Tuesday, November 27, 2012

Off the Beaten Track - Villeta, Colombia

Written by Karen.
In the morning, Adam and I join up with Fernando, a local adventure trek guide, who will take us on a hike that will include walking to a series of waterfalls.  The waterfalls are called the Monkey Leaps, located in the jungle just outside of Villeta. 

Shady main square of Villeta
Umbrellas and tables for lunch or a cool drink in Villeta
We bring our sunscreen, hats and bottled water for the expected 3-hour hike.  We leave from the main square in Villeta.  Once passing through the small town, we start hiking down a small footpath that leads us towards the river and the beginning of the trail leading to the waterfalls. The trail is narrow, muddy and steep. Fernando explains that the water levels of the river rise and fall depending on the amount of yearly waterfall. This year the river levels are a bit lower than normal. 

Outside of Villeta - starting to hike into the surrounding jungle.
Once you leave town, the jungle is quickly upon you. It turns out that Fernando, who is in his early twenties, is already a military veteran. He is well-versed in being in the jungle after fighting the guerrillas in southern Colombia during the time that he was serving in the military.  It shows.  He is nimble and knowledgeable in the field.  He is also fun-loving, with a quick laugh - despite our language differences.  

Within a few minutes, it feels as if I am miles away from anything. The heat - from the sun and the humidity - makes me appreciate the shade and the approaching sound of flowing water. We walk at a pretty quick pace even though the path is narrow and the incline is fairly steep and very slippery.  We make good time, and it seems that we are at the first of seven waterfalls within 45 minutes or so from the time we left town.  The air is cooled by the mist - and best of all - there is a suspension bridge to cross that really wobbles and sways!  We take a few minutes to play on the bridge and then power on.

First waterfall
Adam and I on the suspension bridge.
Fernando and Adam on the suspension bridge.
The bridge may seem innocuous....
but it's pretty high up....and it really sways!
We quickly climb to the second waterfall and stop to take a break.  It's hot.   Very hot.  We are in the shade and start to cool off.  We enjoy the scenery with the cool mist blowing over us from the churning of the falls. The dense and varied green of the jungle casts its shade over much of the area, and the few areas that are not covered are exposed to a fierce and penetrating sun.  

We've reached the second waterfall.
Fernando demonstrates his fearlessness by climbing up the rock face of the  waterfall and free dives into the water below.  Loco!  Having seen two of the seven waterfalls, we decide not to hike any higher to the remaining waterfalls, and instead opt for an extended hike around the jungle.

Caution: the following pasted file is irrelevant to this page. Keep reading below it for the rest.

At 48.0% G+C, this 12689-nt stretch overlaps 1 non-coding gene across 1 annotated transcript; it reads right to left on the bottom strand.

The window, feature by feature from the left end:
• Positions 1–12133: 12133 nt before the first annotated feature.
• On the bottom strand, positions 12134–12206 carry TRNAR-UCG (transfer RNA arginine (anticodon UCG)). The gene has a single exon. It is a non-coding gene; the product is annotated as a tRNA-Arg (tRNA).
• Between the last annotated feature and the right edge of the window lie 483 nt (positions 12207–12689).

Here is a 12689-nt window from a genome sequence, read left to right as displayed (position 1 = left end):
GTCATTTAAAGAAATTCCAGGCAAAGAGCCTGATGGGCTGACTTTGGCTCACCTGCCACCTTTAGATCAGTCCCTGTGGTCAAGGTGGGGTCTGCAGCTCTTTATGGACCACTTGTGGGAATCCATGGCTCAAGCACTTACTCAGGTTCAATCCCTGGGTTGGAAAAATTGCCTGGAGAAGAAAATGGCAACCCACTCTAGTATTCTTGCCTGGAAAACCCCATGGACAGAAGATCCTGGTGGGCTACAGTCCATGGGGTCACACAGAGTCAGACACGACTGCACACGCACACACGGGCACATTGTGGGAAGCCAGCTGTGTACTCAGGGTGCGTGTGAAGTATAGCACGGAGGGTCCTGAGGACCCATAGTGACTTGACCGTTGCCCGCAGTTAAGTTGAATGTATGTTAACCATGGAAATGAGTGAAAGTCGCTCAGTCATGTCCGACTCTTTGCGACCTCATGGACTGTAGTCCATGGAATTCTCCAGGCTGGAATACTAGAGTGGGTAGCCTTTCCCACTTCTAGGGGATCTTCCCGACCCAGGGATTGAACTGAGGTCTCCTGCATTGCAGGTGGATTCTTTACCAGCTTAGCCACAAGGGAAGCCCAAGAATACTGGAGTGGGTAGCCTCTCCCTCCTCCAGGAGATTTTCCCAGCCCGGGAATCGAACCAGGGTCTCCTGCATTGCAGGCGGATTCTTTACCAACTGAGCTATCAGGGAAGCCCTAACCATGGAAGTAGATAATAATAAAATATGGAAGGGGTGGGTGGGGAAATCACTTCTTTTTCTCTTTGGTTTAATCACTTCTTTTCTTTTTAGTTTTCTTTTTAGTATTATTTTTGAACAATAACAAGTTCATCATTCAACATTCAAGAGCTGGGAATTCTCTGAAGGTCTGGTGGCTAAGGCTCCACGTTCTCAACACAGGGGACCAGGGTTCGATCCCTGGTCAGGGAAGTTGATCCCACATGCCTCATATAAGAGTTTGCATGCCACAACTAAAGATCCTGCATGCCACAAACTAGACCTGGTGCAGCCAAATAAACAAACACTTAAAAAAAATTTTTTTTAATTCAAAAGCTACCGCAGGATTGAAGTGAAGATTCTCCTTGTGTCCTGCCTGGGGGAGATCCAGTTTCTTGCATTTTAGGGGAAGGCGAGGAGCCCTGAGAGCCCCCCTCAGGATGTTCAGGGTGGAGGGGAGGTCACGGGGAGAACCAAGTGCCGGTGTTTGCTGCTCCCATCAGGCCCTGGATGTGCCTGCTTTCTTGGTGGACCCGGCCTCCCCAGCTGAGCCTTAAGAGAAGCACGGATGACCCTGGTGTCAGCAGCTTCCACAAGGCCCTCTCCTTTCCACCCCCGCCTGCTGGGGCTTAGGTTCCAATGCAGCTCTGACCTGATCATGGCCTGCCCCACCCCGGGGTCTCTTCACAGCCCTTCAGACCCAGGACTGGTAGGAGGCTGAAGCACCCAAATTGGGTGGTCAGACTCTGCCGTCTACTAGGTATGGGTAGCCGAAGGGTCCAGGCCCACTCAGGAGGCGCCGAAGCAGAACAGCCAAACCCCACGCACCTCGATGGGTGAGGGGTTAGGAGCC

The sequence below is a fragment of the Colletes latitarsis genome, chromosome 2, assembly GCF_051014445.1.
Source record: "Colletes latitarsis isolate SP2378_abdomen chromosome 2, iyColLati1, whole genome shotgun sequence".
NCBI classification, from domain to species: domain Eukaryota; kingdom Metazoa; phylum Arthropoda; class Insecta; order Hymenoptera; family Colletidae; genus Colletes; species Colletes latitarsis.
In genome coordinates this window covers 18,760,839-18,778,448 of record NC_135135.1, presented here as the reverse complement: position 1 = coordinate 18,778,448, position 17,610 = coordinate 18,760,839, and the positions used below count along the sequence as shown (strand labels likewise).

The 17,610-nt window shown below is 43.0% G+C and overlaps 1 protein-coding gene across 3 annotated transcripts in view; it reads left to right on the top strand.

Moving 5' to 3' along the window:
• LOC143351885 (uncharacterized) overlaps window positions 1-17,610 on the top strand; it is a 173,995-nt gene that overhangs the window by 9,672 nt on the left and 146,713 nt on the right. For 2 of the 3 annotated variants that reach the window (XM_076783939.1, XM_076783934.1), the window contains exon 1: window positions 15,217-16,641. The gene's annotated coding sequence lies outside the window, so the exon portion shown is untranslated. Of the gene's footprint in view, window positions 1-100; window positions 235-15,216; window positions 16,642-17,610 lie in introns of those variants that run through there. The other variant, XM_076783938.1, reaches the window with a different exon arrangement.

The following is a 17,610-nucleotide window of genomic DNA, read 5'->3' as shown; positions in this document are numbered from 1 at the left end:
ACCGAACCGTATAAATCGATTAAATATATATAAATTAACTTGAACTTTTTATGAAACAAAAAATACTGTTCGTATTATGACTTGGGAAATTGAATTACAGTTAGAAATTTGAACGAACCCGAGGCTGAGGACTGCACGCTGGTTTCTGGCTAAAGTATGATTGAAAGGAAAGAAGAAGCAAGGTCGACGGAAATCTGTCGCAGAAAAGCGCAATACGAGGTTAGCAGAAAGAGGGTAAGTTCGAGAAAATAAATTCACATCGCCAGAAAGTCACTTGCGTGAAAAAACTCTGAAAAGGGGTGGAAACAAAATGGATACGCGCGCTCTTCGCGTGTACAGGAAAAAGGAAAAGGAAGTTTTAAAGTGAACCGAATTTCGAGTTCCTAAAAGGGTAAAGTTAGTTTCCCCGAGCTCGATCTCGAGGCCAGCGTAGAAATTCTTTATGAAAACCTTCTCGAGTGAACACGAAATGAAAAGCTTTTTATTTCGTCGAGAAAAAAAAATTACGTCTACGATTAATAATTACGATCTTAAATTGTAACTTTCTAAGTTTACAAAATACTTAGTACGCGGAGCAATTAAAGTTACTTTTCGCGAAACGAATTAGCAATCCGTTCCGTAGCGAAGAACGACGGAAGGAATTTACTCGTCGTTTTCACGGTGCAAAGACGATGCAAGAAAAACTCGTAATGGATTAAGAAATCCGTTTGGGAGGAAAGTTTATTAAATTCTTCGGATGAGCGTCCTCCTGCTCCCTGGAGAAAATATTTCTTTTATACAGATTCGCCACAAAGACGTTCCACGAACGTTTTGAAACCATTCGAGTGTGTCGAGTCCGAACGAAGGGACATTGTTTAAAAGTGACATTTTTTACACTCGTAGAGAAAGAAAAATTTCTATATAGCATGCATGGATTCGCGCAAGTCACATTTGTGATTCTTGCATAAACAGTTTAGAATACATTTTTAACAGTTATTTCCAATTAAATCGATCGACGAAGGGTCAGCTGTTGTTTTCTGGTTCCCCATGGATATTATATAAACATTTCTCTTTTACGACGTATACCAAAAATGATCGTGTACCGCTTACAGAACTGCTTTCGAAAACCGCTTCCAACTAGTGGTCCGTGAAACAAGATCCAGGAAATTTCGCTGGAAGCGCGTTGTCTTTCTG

As we continue to hike, Fernando shows us where the big red biting ants live (in muddy-looking blobs on a tree) and we saw how they transport two-inch leaves to their "home." Fernando points out what wild papaya, mango and plantain trees look like in their natural settings, as well as a variety of other fruits that we had never heard of before.

Red biting ants carrying leaves across the path.
Red biting ants live in these muddy-looking blobs.
Fernando shows us a beautiful mango tree, full of small, perfectly-ripe fruit.    He picks a few for us to eat, showing us how to bite a hole into the thin skin, and then how to suck out the juice.  Despite the heat, the juice inside the mango is cool and tastes wonderful.  The perfect treat for a hot afternoon!

Mango tree growing in the wild.
Jungle path going up...
View from the top
We continue hiking through the jungle - eventually even crawling under a barbed-wire fence - to see more of the natural beauty that can be found just off the beaten path.  We find an old conch shell partially buried in the ground.  We come across another area where we find quartz just under the dirt. We see flowers, trees, vines, huge tropical plants, bugs, birds, and incredible views.  As we start to head back to town, Fernando takes us to the place where you can illegally bungee jump and asks if we want to try.  Nah.  Not today.

Bungee jumping anyone?
At the end of our hike we are pretty hot and sweaty, and we have seen and experienced a lot of pretty amazing things in the past three hours.  I am really appreciative for that experience.  

But, what I am most appreciative for was the opportunity to experience the jungle from Fernando's perspective.  He really knows the jungle - the ins and the outs.  His unbridled enthusiasm for the riches and the beauty of the jungle - his long-time home where he is comfortable - is absolutely contagious.  


David in SF said...

I'm shocked, just shocked!, that you passed on the illegal bungee chord jumping! :)
Nice pictures, it sure looks like fun areas to explore

Observers of Life said...

Hi David!

LOL! :) The area around Villeta was really just a very beautiful place. We were both pretty happy that we got the chance to see these off-the-beaten track destinations!